Not only has AT&T upgraded its mobile broadband network to fast High Speed Packet Access (HSPA+) connectivity–it is also deploying Long-Term Evolution (LTE), the other major fourth-generation (4G) wireless/mobile broadband (the other being WiMax). Read on to find out more, and be sure to check out the full infographic comparing this great lineup of advanced 4G Android superphones!
AT&T announced last week that it will start rolling out 4G LTE initially to five major U.S. cities this summer: Chicago, San Antonio, Dallas, Atlanta, and Houston.
According to AT&T, once it finishes its 4G LTE upgrades across its mobile broadband network, AT&T will be the sole mobile carrier offering two-layered ultra-high 4G speeds on both HSPA+ and LTE. Currently, AT&T claims network speeds of up to about 6 Mbps on HSPA+ combined with enhanced backhaul. With LTE, network speed will be even faster.
If you’re already enjoying the wind on your face with 3G today, you’ll get blown away with 4G, as Gizmodo aptly and wittily illustrates in this graphic:
Seriously now, speed is just one of 4G’s most attractive perks. There are others. For instance, lower latency, which simply means lesser processing time for data to travel through a network. Reduced latency bodes well for smoother and faster two-way video calls and online games, among others. LTE also promises connectivity to more devices, better-quality video streams, and other applications that have yet to see the light of day outside an incubation lab.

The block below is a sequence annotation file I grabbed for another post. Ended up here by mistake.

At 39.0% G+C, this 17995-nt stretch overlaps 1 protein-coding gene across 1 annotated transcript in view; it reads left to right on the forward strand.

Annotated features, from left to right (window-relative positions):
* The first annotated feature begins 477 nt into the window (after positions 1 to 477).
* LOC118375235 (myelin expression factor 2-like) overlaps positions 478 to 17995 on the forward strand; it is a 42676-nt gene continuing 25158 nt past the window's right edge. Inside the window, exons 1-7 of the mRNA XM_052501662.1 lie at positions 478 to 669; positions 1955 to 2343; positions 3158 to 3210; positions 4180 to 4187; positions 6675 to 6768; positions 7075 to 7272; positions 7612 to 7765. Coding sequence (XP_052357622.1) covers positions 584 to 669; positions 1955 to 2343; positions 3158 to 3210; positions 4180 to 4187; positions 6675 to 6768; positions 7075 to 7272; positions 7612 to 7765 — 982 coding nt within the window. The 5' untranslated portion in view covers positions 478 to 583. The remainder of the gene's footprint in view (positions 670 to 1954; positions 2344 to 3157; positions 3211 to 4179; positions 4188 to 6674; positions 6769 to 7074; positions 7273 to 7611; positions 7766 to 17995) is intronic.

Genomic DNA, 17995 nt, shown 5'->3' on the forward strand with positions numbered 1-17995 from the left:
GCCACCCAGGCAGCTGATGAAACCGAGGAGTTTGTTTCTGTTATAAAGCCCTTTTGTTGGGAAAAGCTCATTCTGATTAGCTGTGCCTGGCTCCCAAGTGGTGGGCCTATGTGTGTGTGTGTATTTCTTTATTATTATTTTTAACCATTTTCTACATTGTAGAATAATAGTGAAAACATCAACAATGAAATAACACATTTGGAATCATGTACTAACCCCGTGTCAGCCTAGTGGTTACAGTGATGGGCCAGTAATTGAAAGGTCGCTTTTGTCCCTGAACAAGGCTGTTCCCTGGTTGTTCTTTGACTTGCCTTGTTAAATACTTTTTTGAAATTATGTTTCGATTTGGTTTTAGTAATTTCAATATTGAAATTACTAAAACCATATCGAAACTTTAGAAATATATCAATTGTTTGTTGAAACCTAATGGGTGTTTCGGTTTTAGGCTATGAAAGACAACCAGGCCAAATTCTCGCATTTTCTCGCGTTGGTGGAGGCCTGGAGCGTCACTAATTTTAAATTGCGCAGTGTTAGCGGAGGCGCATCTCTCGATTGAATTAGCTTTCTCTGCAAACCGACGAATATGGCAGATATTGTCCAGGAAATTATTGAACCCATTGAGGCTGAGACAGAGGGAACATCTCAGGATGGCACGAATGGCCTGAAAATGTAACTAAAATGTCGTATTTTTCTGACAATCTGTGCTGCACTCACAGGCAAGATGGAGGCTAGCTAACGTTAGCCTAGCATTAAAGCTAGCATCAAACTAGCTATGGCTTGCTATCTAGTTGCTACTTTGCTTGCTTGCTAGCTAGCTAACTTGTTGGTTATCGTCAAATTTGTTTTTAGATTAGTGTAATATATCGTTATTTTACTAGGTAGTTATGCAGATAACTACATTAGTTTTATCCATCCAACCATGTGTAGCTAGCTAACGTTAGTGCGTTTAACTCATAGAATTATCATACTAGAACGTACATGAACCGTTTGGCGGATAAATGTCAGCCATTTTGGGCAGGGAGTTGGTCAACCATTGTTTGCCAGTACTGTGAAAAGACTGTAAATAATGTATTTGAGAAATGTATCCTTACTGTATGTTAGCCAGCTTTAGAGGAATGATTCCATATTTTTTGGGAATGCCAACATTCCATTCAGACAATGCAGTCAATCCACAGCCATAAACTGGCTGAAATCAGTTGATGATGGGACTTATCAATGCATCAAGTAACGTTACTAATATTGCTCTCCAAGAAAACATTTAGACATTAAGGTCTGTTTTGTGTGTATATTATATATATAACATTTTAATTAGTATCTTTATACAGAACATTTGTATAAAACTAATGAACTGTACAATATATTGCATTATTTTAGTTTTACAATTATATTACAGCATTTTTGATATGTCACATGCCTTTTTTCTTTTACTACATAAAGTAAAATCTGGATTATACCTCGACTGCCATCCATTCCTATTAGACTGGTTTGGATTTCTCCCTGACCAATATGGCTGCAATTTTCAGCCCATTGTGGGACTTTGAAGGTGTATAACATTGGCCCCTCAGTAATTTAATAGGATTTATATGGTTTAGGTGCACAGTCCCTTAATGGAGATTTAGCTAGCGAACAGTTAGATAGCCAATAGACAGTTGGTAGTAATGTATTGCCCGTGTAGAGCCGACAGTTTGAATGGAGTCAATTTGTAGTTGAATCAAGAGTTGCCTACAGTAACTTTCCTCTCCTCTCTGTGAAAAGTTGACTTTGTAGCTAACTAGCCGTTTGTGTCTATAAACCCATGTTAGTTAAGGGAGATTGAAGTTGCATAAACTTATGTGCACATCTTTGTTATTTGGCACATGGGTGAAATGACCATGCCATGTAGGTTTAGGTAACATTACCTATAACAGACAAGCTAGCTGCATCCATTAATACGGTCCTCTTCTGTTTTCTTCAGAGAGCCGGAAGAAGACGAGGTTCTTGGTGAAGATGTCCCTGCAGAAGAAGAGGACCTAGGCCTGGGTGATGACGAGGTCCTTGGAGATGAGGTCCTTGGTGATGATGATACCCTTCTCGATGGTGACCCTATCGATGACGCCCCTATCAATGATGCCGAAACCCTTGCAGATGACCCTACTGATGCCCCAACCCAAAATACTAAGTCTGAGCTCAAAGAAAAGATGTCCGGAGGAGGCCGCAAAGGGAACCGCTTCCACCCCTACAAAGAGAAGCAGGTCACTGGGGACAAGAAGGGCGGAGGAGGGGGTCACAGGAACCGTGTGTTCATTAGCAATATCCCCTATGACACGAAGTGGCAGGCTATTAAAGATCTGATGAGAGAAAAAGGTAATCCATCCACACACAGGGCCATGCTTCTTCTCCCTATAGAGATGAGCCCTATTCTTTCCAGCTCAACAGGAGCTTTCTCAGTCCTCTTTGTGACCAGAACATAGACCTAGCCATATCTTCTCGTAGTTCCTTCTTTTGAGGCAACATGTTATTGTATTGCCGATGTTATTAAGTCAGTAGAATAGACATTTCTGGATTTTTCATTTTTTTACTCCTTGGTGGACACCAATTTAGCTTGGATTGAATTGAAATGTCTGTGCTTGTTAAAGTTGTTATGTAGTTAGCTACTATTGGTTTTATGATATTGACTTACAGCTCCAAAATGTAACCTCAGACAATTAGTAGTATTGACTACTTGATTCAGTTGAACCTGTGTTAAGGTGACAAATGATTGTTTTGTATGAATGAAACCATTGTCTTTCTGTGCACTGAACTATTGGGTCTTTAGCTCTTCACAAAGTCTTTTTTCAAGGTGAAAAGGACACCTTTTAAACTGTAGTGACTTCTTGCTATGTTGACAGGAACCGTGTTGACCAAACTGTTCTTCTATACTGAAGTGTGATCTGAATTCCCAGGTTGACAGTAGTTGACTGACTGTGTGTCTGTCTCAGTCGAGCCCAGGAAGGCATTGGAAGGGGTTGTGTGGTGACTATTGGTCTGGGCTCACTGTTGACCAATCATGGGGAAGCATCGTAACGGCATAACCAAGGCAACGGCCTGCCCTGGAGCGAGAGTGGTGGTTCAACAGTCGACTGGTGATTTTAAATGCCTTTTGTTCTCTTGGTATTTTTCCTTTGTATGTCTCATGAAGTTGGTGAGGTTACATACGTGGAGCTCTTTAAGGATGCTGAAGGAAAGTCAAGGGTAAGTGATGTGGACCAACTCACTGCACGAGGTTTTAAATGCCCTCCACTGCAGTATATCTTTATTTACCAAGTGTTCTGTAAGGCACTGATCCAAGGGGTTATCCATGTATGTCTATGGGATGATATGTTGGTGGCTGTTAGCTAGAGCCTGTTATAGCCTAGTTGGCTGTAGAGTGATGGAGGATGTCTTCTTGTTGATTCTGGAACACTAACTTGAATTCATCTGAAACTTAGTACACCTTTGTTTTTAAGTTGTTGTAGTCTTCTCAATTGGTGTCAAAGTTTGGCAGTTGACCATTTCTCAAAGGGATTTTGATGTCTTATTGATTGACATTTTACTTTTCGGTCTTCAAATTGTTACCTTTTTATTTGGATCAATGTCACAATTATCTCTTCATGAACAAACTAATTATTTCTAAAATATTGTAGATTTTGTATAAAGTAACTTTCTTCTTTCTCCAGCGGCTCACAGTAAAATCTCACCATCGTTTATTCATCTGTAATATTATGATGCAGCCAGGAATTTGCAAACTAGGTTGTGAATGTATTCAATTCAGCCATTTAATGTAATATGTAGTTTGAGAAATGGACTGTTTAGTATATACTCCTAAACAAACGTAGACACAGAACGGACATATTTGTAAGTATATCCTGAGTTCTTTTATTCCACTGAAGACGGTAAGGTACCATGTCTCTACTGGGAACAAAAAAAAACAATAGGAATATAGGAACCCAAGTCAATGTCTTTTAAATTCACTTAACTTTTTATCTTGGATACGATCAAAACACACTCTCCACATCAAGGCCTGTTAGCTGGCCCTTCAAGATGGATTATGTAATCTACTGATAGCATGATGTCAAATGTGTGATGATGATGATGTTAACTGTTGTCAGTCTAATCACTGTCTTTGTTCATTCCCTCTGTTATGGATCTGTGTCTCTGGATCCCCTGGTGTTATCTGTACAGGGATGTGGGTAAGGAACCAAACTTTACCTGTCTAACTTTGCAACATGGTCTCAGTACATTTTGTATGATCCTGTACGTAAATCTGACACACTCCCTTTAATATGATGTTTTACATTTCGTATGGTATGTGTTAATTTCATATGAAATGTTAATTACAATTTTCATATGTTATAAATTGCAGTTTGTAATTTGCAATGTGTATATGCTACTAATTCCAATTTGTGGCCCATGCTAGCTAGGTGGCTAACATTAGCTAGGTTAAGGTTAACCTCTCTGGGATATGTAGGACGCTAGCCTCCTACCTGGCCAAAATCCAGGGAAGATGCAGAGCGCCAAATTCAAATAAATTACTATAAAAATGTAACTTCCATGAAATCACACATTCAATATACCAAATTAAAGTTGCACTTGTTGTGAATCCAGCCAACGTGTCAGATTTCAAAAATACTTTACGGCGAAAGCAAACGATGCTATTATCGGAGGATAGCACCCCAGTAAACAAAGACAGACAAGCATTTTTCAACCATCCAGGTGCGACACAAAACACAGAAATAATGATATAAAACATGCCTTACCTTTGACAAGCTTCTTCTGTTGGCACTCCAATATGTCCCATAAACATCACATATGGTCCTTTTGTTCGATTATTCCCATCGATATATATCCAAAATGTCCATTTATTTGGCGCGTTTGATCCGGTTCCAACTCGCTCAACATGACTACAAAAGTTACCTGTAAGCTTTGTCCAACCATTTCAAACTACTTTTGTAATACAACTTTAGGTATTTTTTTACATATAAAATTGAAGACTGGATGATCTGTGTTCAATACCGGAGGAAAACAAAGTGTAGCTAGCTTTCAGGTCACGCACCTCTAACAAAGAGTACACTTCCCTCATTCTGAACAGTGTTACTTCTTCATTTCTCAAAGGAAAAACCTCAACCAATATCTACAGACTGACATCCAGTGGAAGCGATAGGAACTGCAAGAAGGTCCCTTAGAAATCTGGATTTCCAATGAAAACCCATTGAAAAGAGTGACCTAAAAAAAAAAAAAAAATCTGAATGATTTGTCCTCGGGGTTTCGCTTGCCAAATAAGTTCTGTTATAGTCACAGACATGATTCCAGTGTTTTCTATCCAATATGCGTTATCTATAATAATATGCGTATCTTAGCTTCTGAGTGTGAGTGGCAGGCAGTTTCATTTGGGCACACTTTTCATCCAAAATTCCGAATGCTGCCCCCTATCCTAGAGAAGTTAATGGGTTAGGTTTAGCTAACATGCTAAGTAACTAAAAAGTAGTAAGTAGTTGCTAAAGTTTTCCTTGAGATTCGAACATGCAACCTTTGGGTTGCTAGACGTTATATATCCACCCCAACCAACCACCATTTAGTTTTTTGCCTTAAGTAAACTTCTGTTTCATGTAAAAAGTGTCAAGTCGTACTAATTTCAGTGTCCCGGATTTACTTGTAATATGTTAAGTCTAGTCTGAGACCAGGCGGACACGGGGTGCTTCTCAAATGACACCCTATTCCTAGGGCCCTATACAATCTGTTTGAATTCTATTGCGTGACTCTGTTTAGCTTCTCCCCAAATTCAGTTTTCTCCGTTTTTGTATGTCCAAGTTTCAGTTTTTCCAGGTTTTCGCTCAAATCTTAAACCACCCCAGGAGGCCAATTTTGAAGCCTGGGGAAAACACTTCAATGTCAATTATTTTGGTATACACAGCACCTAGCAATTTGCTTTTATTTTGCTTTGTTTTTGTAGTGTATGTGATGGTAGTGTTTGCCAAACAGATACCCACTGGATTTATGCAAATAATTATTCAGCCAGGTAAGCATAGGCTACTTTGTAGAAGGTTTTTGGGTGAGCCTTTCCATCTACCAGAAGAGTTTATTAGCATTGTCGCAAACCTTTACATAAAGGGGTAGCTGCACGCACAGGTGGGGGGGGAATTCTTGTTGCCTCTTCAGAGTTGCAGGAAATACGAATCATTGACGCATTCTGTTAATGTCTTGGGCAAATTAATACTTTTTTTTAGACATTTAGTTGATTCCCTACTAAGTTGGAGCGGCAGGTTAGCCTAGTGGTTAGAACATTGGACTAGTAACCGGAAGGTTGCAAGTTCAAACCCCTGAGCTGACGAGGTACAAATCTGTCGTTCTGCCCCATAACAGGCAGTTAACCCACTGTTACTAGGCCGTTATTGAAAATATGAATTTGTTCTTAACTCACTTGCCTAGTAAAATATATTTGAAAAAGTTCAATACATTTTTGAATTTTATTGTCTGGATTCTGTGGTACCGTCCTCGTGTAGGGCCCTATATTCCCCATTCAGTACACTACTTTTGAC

As AT&T approaches high 4G speeds, what best AT&T 4G phone would you pick from the Android line? Currently, you have four superphones to choose from–three already available (Motorola Atrix 4G, Samsung Infuse 4G, and HTC Inspire 4G), and one upcoming (LG Optimus 3D / AT&T Thrill 3D).
The Motorola Atrix 4G is power packed into one tiny 4-inch-screen device. Said to be AT&T’s main crowd-drawer and awards-reaper in its line of Android superphones, the Atrix 4G enjoys dual-core strength from an NVIDIA Tegra 2 running at 1 GHz. Throw in 1 GB of RAM, and you’ve got more than enough juice for running even the most demanding Android apps.
That and a 960×540 screen resolution on a 4-inch qHD screen display–the largest among the Androids in AT&T’s line of 4G superphones–clearly make the Atrix 4G outshine its peers. Think about it: it’s got the smallest screen size with the highest resolution.
The Atrix 4G is also built with accessories in mind. Foremost among them is the Laptop Dock, to which the Atrix 4G will act as both brain and engine. When docked, the WebTop application automatically launches and you can access your phone’s content on an 11.6-inch laptop screen with a laptop keyboard. There’s also the HDI Multimedia Dock that allows your Atrix 4G to connect to an HD TV, as well as to USB peripheral devices.
Briefly said, the Motorola Atrix 4G is a power-packed smartphone that can also be a lappy.
If the Atrix 4G has the smallest screen, the Samsung Infuse 4G’s claim to fame in AT&T’s pool of 4G-capable Android superphones are its largest screen (at 4.5 inches) and its ultra-thin design. Its Super AMOLED Plus screen provides this superphone the charm of an incredibly vivid, colorful, and bright display.